Retirement savers are facing a financial crisis when they give up work – and will spend the rest of their lives with just £16 a day to spend on their living costs.
Millions face poverty in retirement because they are not saving enough and borrow too much, says a study by financial advice firm True Potential.
The study looked at the spending habits of 6,000 people and found most are saving less than a quarter of the amount they need for a comfortable retirement.
Recent economic problems, inflation and low interest rates coupled with high borrowing costs from payday lenders have led to a massive savings gap opening that will mean pensioners will have to look to the state for hand-outs if they can ever afford to retire, says the report.
Savings gap revealed
Like many other surveys by financial firms encouraging people to save more, the firm asked savers how much money they think they would need to finance a comfortable retirement.
A third reckoned an annual income between £16,000 and £25,000 a year would suffice.
That would need a pension fund of £400,000 to give an average £20,000 a year income for 20 years – but to accumulate that wealth; someone would need to save almost £8,900 a year over a 45 year working life.
The research showed a huge savings gap as:
- Workers are only saving an average £2,580 a year in a pension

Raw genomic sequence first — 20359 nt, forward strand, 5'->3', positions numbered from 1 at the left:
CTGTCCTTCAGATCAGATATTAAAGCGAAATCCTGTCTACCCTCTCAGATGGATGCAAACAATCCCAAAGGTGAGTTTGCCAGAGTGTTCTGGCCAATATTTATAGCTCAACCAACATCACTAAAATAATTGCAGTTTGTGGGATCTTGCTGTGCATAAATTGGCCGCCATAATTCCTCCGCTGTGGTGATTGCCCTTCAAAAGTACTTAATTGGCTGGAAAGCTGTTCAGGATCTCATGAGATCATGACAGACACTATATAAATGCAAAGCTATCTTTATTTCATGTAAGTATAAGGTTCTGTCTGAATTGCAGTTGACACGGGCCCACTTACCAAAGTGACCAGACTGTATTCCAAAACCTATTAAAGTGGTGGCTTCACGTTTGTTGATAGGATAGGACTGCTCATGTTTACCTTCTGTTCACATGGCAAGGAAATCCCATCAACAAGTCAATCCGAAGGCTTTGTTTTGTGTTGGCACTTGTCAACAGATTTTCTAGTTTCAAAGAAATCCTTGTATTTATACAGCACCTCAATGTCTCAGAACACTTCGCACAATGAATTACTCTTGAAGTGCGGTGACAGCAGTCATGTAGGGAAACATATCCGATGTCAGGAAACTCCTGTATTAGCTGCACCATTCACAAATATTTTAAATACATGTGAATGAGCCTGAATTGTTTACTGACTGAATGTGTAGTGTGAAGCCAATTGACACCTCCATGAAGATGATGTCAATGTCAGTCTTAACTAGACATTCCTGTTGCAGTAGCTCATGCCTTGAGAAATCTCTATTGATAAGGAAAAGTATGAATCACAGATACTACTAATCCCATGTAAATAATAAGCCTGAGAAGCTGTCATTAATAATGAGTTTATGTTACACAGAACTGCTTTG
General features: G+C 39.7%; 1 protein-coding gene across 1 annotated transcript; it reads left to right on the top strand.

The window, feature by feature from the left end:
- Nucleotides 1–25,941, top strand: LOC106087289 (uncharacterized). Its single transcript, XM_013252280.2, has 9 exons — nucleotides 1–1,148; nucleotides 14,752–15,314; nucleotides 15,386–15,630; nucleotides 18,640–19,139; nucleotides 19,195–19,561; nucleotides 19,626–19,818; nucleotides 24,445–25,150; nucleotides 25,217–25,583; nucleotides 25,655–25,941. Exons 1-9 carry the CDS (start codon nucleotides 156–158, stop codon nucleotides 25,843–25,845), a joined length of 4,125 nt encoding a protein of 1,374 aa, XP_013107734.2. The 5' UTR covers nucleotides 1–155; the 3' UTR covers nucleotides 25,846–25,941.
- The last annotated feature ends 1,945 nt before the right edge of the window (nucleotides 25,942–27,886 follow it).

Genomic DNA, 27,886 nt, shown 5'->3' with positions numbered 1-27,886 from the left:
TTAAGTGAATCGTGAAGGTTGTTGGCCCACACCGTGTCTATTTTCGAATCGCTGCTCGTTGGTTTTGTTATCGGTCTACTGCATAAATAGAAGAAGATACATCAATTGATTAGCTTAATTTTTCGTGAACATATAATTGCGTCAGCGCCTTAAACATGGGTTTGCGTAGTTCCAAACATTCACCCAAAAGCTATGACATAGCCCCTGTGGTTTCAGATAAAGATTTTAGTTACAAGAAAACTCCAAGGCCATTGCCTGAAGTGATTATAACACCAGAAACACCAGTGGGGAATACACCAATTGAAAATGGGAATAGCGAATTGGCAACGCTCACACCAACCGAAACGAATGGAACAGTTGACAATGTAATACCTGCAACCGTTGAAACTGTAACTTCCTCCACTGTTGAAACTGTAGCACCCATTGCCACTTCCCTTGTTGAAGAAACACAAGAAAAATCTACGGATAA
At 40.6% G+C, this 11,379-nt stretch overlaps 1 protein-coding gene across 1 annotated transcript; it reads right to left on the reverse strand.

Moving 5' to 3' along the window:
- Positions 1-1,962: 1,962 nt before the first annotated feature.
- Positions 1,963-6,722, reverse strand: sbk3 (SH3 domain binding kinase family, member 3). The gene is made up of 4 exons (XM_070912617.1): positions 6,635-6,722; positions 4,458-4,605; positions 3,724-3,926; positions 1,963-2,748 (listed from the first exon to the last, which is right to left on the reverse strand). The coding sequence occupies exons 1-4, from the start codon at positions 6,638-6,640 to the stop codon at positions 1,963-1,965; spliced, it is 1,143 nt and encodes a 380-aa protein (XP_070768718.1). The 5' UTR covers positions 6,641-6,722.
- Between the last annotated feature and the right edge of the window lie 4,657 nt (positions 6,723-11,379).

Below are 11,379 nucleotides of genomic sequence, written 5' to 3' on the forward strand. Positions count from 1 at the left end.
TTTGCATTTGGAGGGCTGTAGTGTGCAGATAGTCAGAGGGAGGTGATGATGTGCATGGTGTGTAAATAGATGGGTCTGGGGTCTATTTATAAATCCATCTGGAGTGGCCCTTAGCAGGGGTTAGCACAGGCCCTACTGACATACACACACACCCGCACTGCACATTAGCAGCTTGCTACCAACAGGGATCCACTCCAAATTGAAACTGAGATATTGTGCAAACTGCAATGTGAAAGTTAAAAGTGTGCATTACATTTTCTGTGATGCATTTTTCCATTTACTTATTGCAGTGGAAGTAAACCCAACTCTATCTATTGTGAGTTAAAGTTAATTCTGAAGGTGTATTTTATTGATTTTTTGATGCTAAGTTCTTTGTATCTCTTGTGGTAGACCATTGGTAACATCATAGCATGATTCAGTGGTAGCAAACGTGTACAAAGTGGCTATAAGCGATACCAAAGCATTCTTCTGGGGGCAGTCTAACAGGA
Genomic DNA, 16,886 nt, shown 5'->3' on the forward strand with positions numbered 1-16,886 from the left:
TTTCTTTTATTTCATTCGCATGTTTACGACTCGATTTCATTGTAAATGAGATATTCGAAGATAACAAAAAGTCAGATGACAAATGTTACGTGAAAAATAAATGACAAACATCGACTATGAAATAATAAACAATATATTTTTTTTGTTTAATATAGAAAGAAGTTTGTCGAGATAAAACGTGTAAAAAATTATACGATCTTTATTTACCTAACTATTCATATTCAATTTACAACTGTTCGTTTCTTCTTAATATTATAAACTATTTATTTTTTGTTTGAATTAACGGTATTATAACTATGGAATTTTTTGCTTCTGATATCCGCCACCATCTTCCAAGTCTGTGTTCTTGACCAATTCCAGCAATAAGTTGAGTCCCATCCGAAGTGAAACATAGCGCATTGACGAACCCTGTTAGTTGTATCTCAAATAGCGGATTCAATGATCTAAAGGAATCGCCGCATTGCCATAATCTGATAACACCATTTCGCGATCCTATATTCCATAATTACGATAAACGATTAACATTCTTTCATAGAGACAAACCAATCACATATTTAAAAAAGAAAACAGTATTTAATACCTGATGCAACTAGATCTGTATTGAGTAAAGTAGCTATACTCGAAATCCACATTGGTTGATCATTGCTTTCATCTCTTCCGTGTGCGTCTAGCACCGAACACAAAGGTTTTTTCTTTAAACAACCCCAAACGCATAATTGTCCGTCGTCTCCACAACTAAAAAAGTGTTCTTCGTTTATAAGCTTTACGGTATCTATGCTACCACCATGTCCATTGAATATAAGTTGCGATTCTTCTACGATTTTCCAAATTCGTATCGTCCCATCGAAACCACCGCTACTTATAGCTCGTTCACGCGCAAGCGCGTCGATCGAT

- The average retirement fund at this rate of saving is £116,000
- Over 20 years, the income generated from a fund of this size is just £16 a day
The savings gap is worse for women, the report found, as men save an average £3,215 a year, while women only manage an average £1,970.
Radical change needed
Spokesman David Harrison said: “The research was designed to see how much people are saving for retirement and if they were on track to meet their goals.
“Now we know the answer. They are not saving enough and this means millions won’t be able to afford to retire until well into old age or will fall short in the amount of money they need to live.
“Many are saving cash, and that habit needs to change because inflation eats away at their spending power. What we need to see is a radical change in the way people save and how much they put away for retirement.”